Aerosmith's Joe Perry On Life During The Coronavirus Pandemic

Joe Perry performs with Joe Perry and Friends at the House of Blues on Wednesday, April 18, 2018 in Boston. (Winslow Townson/Invision/AP)
Joe Perry performs with Joe Perry and Friends at the House of Blues on Wednesday, April 18, 2018 in Boston. (Winslow Townson/Invision/AP)

“I would say this is as close to a world war as you could get, in a lot of ways,” says Aerosmith guitarist Joe Perry. “If you tick off the boxes, it is a world war. Basically, it has shut down the touring business for an indefinite period of time.”

Perry is on the phone from his beachfront condo in Sarasota, Florida, where he and his wife, Billie, reside when his main band and his secondary band, the Hollywood Vampires, are not on the road or in the studio. Aerosmith had been playing Las Vegas in March and was in the midst of an extended, on-and-off residency at the Park MGM. Now, Perry is dwelling in the same COVID-19-afflicted netherworld as the rest of us — but with a little twist.

“As soon as I realized we weren’t gonna be playing for at least months, if not a year,” Perry says, “it was almost like I felt like I was on vacation for the first time in 30 years. Where I didn’t have to think [when I got home], ‘Well, I don’t need to unpack my bags because I’m leaving in a week.’ We know we’re going to be rolling again soon.”

"As soon as I realized we weren’t gonna be playing for at least months, if not a year, it was almost like I felt like I was on vacation for the first time in 30 years."

Joe Perry

Perry, Aerosmith’s co-songwriter and band-leader with singer Steven Tyler, has altered one major part of his downtime routine. Normally, he’d practice guitar two or three hours a day, just to keep his chops up. That, he hasn’t been doing — “knowing we don’t have to go anywhere for X amount of days.”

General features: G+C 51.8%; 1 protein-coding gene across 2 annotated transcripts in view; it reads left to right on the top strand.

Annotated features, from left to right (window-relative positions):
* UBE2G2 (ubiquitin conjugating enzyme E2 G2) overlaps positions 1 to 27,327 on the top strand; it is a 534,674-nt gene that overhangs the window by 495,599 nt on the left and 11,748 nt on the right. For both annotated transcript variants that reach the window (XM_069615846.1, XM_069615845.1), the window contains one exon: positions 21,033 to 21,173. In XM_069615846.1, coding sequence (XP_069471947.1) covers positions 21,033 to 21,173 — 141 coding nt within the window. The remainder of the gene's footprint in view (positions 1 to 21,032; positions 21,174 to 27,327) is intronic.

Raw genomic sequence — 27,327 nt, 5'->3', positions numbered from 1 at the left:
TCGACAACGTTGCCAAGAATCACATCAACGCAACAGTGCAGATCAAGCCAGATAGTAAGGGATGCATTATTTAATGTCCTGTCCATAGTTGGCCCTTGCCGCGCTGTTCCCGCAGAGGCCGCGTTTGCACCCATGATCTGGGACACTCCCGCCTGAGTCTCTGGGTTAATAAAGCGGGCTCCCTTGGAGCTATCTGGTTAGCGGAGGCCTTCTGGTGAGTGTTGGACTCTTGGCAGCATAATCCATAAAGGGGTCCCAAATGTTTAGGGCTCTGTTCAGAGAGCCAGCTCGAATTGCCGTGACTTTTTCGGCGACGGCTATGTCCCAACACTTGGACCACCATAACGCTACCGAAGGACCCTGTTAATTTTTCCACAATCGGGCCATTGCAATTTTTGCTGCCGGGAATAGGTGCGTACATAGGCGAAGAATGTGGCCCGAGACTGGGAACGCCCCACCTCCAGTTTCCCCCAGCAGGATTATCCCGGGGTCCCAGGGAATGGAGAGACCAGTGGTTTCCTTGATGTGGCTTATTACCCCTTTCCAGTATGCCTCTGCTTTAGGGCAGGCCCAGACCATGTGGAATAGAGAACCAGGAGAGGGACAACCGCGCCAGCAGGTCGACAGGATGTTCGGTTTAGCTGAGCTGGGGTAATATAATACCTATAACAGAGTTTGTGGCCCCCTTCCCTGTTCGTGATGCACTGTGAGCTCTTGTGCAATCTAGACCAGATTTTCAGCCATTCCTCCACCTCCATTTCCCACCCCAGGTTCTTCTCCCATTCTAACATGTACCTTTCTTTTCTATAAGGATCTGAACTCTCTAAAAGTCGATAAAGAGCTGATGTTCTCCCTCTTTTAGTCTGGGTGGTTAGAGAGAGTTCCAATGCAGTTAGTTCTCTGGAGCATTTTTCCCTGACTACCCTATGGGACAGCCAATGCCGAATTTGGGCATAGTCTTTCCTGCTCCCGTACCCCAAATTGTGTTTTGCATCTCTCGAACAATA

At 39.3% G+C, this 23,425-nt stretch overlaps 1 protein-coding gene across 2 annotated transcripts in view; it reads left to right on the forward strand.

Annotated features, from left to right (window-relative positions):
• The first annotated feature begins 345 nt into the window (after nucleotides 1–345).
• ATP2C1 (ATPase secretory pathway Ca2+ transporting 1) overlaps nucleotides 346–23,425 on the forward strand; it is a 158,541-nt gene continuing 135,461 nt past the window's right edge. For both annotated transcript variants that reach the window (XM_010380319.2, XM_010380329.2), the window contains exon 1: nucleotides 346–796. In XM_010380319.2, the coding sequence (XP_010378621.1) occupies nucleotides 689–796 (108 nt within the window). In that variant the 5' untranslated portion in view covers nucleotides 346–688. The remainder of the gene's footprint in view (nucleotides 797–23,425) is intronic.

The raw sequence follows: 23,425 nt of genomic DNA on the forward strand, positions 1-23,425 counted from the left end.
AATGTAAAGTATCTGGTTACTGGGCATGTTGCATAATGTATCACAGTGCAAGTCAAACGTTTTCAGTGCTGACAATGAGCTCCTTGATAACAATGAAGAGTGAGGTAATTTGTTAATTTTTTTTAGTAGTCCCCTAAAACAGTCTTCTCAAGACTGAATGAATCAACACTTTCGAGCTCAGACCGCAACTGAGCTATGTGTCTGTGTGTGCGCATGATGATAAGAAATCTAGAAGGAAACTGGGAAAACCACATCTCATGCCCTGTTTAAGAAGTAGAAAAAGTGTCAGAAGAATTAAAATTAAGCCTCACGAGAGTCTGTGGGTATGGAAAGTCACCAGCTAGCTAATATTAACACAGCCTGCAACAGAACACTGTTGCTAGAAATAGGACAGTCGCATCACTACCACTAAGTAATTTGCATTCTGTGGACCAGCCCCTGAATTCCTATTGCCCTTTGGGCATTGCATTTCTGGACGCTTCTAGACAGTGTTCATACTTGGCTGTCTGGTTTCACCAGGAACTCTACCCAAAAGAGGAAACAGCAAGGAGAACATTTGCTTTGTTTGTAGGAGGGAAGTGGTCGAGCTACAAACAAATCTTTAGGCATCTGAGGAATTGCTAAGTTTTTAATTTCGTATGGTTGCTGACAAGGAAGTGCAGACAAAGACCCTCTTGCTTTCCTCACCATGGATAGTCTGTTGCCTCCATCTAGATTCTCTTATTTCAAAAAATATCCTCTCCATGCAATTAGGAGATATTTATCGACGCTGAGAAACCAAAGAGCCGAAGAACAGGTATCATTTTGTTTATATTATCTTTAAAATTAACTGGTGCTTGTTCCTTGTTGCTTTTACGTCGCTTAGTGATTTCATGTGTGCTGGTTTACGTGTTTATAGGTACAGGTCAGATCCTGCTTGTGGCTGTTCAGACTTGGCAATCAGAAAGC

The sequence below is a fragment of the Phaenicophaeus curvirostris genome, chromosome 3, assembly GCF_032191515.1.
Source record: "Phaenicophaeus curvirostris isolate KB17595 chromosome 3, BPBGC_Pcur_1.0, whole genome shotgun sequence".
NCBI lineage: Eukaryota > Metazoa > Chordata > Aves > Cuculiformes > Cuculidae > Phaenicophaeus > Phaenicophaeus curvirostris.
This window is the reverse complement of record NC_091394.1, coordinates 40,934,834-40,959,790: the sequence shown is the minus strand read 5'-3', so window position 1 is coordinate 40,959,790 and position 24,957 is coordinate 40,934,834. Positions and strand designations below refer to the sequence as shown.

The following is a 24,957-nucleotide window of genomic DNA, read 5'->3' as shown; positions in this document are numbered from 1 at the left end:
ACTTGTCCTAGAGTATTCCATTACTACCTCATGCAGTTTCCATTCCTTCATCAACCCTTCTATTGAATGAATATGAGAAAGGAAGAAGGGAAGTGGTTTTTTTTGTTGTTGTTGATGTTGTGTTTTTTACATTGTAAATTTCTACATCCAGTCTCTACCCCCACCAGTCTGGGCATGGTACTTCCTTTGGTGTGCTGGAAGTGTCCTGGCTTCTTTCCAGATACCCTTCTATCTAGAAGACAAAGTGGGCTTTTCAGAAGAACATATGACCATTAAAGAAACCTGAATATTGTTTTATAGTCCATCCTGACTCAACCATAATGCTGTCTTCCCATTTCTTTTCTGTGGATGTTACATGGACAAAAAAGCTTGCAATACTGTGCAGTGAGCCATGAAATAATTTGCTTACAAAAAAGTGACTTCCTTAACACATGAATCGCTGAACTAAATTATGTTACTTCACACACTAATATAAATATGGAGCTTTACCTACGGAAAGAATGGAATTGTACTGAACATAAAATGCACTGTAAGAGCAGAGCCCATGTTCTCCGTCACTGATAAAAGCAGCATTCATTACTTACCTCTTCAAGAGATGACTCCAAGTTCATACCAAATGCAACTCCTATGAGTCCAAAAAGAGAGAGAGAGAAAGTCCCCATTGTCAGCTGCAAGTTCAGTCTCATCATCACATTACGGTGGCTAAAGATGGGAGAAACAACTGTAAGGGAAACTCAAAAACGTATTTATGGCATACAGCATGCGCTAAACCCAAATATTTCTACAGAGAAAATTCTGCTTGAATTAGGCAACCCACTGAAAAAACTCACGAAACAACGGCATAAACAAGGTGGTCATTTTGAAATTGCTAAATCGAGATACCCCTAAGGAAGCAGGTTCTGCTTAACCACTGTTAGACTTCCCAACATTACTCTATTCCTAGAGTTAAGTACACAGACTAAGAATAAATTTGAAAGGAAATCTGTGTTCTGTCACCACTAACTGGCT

Say this about the pandemic: It has been, if nothing else, a great leveler, taking down rock bands large and small. Obviously, the smaller bands are in a more financially precarious position, especially since musicians now make the biggest chunk of their living not through royalties on record sales or internet streams but, by far, from gigs and the merchandise sold at them.

These questions linger and haunt: Will the venues still be there? Will promoters risk putting tours together? Will audiences be afraid to congregate? Will their audience still be there? Will anyone have enough disposable income to consider attending concerts?

You probably don’t have to worry about Aerosmith or their fans not coming back. The Rock & Roll Hall of Famers — class of 2001 — have sold in excess of 150 million album copies worldwide, which accounts for 25 gold, 18 platinum and 12 multiplatinum albums. With a catalog that includes “Dream On,” “Walk This Way,” “Toys in the Attic,” “Sweet Emotion,” “Cryin’” and “Janie’s Got a Gun,” they’re one of the top legacy bands in the world.

“We’re pretty healthy as far as 70-year-olds go,” says Perry. (He’s actually 69, as is drummer Joey Kramer; guitarist Brad Whitford and bassist Tom Hamilton are 68; Tyler is 72.) “Whatever we do on stage, with Steven, as physical as he is, that stuff doesn’t bother us, but it definitely puts more pressure on your immune system and we’re in that [danger] zone.